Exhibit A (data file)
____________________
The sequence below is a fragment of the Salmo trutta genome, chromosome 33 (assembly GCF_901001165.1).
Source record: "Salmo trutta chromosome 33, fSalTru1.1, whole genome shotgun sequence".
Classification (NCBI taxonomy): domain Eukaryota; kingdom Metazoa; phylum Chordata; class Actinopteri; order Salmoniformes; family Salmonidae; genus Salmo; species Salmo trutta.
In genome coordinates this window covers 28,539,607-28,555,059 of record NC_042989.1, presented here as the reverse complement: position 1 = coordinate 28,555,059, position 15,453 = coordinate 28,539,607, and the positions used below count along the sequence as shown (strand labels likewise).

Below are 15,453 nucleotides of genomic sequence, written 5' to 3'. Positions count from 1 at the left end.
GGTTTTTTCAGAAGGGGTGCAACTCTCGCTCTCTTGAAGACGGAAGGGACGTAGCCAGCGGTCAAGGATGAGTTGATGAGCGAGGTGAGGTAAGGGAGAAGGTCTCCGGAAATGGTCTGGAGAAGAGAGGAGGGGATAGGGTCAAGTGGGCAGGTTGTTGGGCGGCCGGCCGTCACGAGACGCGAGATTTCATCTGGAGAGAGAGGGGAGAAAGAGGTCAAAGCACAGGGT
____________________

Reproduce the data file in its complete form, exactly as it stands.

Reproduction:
The sequence below is a fragment of the Salmo trutta genome, chromosome 33 (assembly GCF_901001165.1).
Source record: "Salmo trutta chromosome 33, fSalTru1.1, whole genome shotgun sequence".
Classification (NCBI taxonomy): domain Eukaryota; kingdom Metazoa; phylum Chordata; class Actinopteri; order Salmoniformes; family Salmonidae; genus Salmo; species Salmo trutta.
In genome coordinates this window covers 28,539,607-28,555,059 of record NC_042989.1, presented here as the reverse complement: position 1 = coordinate 28,555,059, position 15,453 = coordinate 28,539,607, and the positions used below count along the sequence as shown (strand labels likewise).

Below are 15,453 nucleotides of genomic sequence, written 5' to 3'. Positions count from 1 at the left end.
GGTTTTTTCAGAAGGGGTGCAACTCTCGCTCTCTTGAAGACGGAAGGGACGTAGCCAGCGGTCAAGGATGAGTTGATGAGCGAGGTGAGGTAAGGGAGAAGGTCTCCGGAAATGGTCTGGAGAAGAGAGGAGGGGATAGGGTCAAGTGGGCAGGTTGTTGGGCGGCCGGCCGTCACGAGACGCGAGATTTCATCTGGAGAGAGAGGGGAGAAAGAGGTCAAAGCACAGGGT